If you whack it on a speed bump, do you pop out of gear?

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I liked this Porsche 911 because it reminds me of 16th-century astronomer Tycho Brahe for two reasons, which I’ll let you guess. Go ahead!

Okay, want answers? First, the gold nose on the Porsche reminds me of Brahe’s prosthetic gold nose (I’ve heard it may really have been brass) that he wore after losing his original equipment nose in a duel over who was a better mathematician. Second, the lovely French market-yellow headlamps remind me of how he died, from a burst bladder because he wouldn’t excuse himself from the table at a dinner party.

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My good friend Tom (not pictured) drove us there in this incredible time-capsule 1968 Rambler American, a stripper car that was owned by one man for over 40 years, and he kept absolutely obsessive records. It’s such a basic, bland car of its era that’s it’s just charming now.

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I just liked this 912's paint scheme. A speed ellipsis.

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This other 912 just completed a China-to-Paris race, and still bears the dirt, duct tape, and scars of that grueling trip. Plus, there’s some clever storage solutions here, like the under-hood cargo net...

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...and how the owner of the car made a little tool bag compartment by putting a divider behind the 912's two-cylinders-shorter 356 flat-four engine. Neat!

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This stunning little Toyota Corona is one of those long-gone everyday Japanese cars that you only seem to find so well preserved in California. This was a little coupé with an automatic, a sensible but sporty-feeling little car of the early stages of Japan’s successes in America, but I especially liked this one detail:

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This car had some sort of dealer-installed air-conditioning, and I love how it just replaced the glove box with a unit containing three A/C vents, all right smack in front of the passenger.

Freeze the passenger, melt the driver, the average is still one comfortable person, right?

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All I know is that Ford’s new Bronco better offer this exact same paint scheme or there’s gonna be trouble.

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I wonder if this Buick Grand National owner has gotten any more attention since the Watchmen series started? I mean, that’s Sister Night’s car, after all.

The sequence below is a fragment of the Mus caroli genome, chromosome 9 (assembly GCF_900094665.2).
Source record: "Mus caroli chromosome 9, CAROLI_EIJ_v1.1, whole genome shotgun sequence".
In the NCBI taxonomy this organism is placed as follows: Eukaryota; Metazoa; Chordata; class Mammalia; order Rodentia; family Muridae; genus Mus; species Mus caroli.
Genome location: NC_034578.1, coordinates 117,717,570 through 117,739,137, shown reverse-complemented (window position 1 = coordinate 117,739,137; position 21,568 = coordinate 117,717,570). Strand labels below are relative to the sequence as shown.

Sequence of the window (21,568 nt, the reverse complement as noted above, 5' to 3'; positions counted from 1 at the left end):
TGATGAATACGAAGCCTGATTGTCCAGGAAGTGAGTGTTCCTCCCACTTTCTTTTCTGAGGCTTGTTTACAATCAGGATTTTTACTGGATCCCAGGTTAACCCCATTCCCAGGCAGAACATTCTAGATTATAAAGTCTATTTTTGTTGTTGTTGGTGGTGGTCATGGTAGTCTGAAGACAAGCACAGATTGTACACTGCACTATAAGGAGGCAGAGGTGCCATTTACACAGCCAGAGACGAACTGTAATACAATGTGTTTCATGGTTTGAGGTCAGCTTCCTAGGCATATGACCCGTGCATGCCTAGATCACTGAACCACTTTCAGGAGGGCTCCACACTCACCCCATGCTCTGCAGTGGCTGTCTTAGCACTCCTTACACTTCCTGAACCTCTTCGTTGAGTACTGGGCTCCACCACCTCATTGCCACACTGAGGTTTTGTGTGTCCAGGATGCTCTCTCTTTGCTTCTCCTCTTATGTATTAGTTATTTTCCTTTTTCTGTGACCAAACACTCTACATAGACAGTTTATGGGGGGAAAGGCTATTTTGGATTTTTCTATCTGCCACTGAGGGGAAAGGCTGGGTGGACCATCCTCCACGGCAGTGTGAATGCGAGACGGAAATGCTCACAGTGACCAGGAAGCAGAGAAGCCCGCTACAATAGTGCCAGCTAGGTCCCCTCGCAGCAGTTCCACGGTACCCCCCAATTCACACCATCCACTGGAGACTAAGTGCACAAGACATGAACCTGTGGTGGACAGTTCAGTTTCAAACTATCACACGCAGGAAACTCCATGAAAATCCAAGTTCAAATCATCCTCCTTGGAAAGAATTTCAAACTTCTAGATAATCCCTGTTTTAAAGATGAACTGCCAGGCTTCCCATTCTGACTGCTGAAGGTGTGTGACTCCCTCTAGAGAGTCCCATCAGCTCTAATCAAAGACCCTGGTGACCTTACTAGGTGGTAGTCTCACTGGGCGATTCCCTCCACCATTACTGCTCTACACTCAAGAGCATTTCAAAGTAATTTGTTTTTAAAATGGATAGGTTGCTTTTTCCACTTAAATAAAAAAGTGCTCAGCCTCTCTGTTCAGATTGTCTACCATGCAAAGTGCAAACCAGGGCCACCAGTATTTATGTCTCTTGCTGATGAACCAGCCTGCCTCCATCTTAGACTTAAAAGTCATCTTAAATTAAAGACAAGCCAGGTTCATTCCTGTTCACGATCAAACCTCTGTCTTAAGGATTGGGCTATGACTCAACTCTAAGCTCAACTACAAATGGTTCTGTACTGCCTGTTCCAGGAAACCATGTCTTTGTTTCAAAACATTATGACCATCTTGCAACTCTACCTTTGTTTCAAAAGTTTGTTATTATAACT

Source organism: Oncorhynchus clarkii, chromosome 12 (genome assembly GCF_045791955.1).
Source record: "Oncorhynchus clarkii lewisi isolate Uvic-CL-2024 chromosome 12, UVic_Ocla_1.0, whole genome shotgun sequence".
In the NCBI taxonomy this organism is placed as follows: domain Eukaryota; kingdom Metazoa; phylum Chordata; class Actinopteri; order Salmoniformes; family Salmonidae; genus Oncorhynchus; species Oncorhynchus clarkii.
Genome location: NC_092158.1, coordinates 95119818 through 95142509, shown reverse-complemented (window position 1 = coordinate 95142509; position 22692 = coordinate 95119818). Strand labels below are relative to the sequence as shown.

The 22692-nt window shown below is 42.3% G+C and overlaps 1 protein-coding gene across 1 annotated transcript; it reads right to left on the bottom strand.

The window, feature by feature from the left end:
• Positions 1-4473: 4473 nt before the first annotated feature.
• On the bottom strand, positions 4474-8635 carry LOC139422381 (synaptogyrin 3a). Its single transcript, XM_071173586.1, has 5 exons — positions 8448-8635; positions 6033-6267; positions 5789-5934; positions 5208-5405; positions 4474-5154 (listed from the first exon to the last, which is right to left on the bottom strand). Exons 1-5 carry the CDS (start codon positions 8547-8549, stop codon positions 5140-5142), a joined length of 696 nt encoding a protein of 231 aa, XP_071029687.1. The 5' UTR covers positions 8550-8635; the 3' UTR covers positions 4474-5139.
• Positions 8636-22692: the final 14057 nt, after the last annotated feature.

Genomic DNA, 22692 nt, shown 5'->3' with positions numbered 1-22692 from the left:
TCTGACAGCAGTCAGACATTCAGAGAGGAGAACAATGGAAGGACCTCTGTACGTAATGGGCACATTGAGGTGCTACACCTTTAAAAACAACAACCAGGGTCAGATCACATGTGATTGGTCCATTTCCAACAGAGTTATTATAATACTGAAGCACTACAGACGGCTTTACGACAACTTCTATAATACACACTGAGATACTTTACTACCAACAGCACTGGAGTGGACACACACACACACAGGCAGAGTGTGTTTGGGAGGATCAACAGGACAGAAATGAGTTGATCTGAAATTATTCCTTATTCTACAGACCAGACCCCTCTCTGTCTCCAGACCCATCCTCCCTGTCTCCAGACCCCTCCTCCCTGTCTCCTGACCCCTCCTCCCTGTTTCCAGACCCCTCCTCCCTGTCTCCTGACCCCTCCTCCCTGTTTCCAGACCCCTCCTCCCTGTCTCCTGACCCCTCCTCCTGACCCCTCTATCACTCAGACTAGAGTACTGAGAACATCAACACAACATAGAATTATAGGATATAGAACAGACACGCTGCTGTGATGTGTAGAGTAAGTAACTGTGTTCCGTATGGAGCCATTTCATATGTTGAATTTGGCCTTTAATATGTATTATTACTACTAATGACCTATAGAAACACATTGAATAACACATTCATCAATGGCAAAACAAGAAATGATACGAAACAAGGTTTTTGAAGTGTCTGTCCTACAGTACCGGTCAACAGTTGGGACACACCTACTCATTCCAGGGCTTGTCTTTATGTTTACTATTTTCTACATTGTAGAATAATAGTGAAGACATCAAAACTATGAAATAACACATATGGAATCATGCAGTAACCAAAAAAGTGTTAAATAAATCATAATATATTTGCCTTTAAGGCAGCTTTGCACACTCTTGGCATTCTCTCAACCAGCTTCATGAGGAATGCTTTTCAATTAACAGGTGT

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Oh, great. Another Chrysler Model 70 Sport Rumble-Seat Roadster from 1927. I mean, geez, it feels like most Cars and Coffees are just rows and rows of these things, am I right, people?

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Hey, an original Mini! I wonder what’s under that very modified hood?

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Oh, right. Madness. Cool.

I think this Honda engine swap into a Mini is a well-known thing, but it still seems absolutely bonkers. I bet this thing is a terrifying hoot to drive.

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Let’s wrap up with this lovely BMW 3.0 CS, with its great shark nose and italic, forward-leaning stance, and marvel at a detail:

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Why was BMW okay with this? They needed to have both a lamp and reflector to meet U.S. DOT lighting standards, so instead of making a new single lens with a reflective area, they just slapped on an extra, off-the-shelf side marker reflector, cluttering up the side of the car.

It’s so half-assed! I mean now I find it fascinating, but I’m just surprised they put so little effort into this.

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Here’s a palate-cleansing 912 the color of liver for you, to end with, after all that marker reflector business.

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And, yes, Los Angeles, we get it: you have amazing cars. Fine. You win.

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About the author

Jason Torchinsky

Senior Editor, Jalopnik • Running: 1973 VW Beetle, 2006 Scion xB, 1990 Nissan Pao, 1991 Yugo GV Plus • Not-so-running: 1973 Reliant Scimitar, 1977 Dodge Tioga RV (also, buy my book!)